Our distaste for analog media notwithstanding, it’s always a great idea to have a look at what’s new at IKEA every year, and the annual catalog release is a good time to do it.
Remember the excitement when the [Sears/JCPenney/Delia*s/American Girl/insert your favorite childhood catalog of choice here] arrived? For me, that feeling is still alive and well. Last week, I eagerly awaited a certain special delivery, and I was not disappointed. In my mailbox I found an advance copy of the 2020 IKEA catalog, and today I get to share it with all of you. The catalog theme is Save Our Sleep, and it’s not hard to imagine why they’ve chosen that focus.
Creativity is the answer to many of life’s problems, especially when it comes to the home. There are only so many places you can put things, so the more you can think outside of the box within your walls, the better. If KonMari-ing or major decluttering were easy, we would all do it. But since stuff—at least some of it— is important, most of us have to find solutions for storage. Small space dwellers are the best people to steal ideas from, since the struggle is particularly real for them. So, we looked to a few of our favorite tiny house and apartment tours to bring you some ideas and products you can use to be stealth about storage in your space.
Hooks come in handy in many kitchens to keep utilitarian things like pots, pans, and utensils right within reach. They can also serve as a decorative element to turn your best-looking cookware and tools into part of the room’s flare.
But a blank wall is not the only place to hang hooks in your kitchen! Just about any surface will do. Try one of these overlooked places to hang hooks in your kitchen.
Decorating a tiny house? The only way to go is up. Not only does designing vertically create the illusion of a clean, clutter-free space, but it can also trick guests into thinking your home is bigger.
“Store items high and low, and out of the eye-line to make spaces seem bigger,” Spesard says.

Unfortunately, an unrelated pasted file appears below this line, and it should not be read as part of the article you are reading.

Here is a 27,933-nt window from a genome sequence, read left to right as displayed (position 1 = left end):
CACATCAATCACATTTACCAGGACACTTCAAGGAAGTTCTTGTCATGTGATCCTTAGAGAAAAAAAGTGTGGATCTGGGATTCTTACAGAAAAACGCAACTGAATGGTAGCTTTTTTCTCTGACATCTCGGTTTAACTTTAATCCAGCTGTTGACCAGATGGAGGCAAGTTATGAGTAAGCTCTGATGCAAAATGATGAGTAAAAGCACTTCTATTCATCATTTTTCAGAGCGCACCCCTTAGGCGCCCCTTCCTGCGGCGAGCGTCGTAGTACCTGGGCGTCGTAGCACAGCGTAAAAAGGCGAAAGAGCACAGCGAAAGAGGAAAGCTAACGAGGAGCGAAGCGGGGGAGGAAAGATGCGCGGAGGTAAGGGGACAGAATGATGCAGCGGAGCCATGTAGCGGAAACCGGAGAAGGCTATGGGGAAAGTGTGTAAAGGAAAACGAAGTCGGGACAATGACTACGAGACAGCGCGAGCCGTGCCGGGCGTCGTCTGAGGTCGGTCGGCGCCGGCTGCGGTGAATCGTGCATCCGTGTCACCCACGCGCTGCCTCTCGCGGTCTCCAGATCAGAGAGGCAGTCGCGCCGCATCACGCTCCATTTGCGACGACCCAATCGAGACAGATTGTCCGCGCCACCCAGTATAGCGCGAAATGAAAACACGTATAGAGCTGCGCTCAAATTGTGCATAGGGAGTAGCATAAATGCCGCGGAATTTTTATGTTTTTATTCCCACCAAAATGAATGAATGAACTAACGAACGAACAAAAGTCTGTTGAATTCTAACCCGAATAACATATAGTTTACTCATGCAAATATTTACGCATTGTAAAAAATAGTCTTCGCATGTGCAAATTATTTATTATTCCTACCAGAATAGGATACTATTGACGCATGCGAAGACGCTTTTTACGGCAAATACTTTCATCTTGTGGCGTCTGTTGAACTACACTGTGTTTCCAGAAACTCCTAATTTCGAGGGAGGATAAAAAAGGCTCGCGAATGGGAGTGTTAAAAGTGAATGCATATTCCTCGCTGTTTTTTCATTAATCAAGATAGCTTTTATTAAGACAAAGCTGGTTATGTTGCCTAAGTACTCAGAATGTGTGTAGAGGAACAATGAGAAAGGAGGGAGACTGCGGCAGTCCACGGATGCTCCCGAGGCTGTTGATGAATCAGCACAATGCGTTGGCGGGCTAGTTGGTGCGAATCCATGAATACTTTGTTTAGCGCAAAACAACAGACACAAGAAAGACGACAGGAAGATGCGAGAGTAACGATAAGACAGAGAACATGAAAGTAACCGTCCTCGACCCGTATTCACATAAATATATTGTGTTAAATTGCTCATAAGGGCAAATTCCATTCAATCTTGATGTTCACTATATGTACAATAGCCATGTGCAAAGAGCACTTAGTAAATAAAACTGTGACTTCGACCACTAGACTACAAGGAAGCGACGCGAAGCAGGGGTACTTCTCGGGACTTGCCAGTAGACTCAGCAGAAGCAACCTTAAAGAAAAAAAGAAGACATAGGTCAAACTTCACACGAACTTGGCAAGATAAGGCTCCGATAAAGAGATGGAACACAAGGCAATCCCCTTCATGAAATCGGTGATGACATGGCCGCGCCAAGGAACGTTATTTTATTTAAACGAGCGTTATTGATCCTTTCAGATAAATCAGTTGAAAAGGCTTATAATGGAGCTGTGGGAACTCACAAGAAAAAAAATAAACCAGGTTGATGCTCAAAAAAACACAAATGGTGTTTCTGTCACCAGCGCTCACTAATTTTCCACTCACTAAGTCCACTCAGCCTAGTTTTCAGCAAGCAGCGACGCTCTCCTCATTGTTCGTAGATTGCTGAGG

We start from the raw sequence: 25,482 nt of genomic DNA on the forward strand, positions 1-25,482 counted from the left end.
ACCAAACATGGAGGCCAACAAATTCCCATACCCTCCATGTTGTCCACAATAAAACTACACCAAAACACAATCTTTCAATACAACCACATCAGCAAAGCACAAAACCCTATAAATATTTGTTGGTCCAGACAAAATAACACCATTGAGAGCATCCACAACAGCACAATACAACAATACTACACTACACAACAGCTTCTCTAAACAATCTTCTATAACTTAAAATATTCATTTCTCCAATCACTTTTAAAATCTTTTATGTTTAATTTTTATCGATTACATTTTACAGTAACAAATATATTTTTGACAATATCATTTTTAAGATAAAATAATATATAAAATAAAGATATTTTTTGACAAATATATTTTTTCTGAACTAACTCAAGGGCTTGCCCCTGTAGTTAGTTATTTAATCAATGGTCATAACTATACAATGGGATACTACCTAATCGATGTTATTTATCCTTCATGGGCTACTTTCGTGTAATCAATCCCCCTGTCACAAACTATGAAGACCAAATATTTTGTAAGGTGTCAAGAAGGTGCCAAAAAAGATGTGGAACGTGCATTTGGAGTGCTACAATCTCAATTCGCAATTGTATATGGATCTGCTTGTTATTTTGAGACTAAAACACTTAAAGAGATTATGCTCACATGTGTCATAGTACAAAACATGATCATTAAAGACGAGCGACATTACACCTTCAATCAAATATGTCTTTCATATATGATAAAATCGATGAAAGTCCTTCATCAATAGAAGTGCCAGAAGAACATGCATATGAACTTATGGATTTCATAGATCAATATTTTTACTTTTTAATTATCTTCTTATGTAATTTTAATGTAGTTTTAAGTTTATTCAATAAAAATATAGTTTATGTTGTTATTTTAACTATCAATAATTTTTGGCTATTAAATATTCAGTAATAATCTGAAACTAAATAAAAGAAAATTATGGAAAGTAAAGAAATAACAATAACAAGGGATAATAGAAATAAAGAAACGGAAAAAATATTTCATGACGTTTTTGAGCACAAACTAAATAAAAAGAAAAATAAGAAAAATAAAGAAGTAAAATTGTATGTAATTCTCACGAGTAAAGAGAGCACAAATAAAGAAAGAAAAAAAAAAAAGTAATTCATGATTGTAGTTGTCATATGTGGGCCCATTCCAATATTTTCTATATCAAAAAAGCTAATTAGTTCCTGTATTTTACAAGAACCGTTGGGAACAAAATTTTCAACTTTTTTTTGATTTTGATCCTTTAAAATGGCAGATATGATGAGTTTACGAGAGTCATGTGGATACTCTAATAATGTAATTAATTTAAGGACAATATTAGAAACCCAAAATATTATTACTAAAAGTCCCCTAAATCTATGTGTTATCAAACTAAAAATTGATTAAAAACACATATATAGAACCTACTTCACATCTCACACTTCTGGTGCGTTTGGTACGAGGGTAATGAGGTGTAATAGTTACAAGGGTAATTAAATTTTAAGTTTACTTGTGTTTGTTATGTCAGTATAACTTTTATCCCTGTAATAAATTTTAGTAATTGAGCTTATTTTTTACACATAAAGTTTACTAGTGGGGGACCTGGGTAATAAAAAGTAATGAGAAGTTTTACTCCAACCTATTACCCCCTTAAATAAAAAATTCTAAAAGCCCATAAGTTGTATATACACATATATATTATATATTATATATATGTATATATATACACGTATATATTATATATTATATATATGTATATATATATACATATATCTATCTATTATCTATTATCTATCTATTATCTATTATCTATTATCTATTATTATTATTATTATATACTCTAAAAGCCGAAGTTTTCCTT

Take advantage of the space underneath your bed and couch, and install a hanging pot holder in your kitchen.
They say “tiny house,” but on Russian Hill we know this is de rigeur for “apartment living.”
When it comes to making some of these ideas a reality in your studio or flat, we can help make that happen.
Many of these ideas were the inspiration for the start of Russian Hill Handyman Co. — if you’ve seen the loft bed in Rick’s apartment, you’ll know what we mean.
Two tiny house experts share their best decorating tips.
We give advice on a lot of subjects. Should I conceal the wiring for my wall-mounted flat screen in a rental? Can my ceiling support a ceiling fan? How can I eliminate drafts in my Victorian apartment?
But when it comes to where to take a date on Russian Hill, we defer to the experts over at Eater.
We’re not eager to knock ourselves out of the business of installing range hoods in rental apartments – a key piece of our workload – but there are often situations where a renter can’t get permission to knock out a vent line from the kitchen to an exterior wall. For that, we offer some good insight from our friends over at Apartment Therapy, who are usually full of good ideas.
A while ago, I wrote a post about how to ventilate a kitchen when you don’t have a range hood or vent. A number of Kitchn readers recommended installing a reversible window fan which, when put on the exhaust setting, can effectively draw smells, steam, and smoke out of your kitchen.
I don’t have a hood in my rental kitchen, and for a long time I just ran the ceiling fans in other rooms when I cooked something particularly smelly or smoky. It worked okay, but wasn’t ideal. So I decided to put a window fan in one of my kitchen windows, and now I’m so glad I did.
In honor of its 75th anniversary—yep, IKEA has been hawking on-trend home pieces since 1944—the company is bringing back some of its most famous furnishing from decades past as part of the limited edition GRATULERA collection.
The nostalgic collection will roll out as three separate launches, each one focusing on a different decade: the ’50s-’60s, ’70s-’80s and the ’90s-’00s, launching at different times throughout the year. The launches will include beloved pieces that were available at IKEA during those decades.
Lots of great ideas in here for upgrading the kitchen in your San Francisco Rental. From Kitchn:
The one thing my rental apartment kitchen has going for it is that it’s new. When the old tenants moved out, a team of contractors came and removed the ugly floors, cabinets, and countertops and replaced them with new versions — but new in no way equates to modern or cool. My kitchen looks, I imagine, about the same as many rental kitchens out there: beige and bland.